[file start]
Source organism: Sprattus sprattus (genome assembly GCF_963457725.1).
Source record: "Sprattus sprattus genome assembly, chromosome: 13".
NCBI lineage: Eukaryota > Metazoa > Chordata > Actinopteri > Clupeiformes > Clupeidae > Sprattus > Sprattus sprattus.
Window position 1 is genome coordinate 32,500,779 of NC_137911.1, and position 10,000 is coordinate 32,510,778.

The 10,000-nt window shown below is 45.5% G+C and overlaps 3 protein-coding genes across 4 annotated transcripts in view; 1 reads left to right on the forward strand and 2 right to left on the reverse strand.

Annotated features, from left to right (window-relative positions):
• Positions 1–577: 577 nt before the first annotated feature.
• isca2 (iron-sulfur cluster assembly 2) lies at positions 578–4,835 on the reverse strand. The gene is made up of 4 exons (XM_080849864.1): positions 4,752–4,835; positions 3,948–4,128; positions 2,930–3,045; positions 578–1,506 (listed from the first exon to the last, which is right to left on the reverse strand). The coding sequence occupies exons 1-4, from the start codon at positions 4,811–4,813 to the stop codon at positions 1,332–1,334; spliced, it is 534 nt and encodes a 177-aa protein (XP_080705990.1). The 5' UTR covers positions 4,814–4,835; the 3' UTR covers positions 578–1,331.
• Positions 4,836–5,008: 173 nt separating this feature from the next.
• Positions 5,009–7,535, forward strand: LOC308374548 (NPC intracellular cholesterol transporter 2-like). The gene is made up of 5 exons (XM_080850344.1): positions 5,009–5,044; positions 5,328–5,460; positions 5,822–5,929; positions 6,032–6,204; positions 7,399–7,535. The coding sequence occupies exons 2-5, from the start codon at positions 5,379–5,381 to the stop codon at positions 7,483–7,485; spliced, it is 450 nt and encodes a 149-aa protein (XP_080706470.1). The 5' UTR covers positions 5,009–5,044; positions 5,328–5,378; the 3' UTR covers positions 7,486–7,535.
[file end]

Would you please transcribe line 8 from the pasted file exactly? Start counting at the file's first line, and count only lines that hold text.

• isca2 (iron-sulfur cluster assembly 2) lies at positions 578–4,835 on the reverse strand. The gene is made up of 4 exons (XM_080849864.1): positions 4,752–4,835; positions 3,948–4,128; positions 2,930–3,045; positions 578–1,506 (listed from the first exon to the last, which is right to left on the reverse strand). The coding sequence occupies exons 1-4, from the start codon at positions 4,811–4,813 to the stop codon at positions 1,332–1,334; spliced, it is 534 nt and encodes a 177-aa protein (XP_080705990.1). The 5' UTR covers positions 4,814–4,835; the 3' UTR covers positions 578–1,331.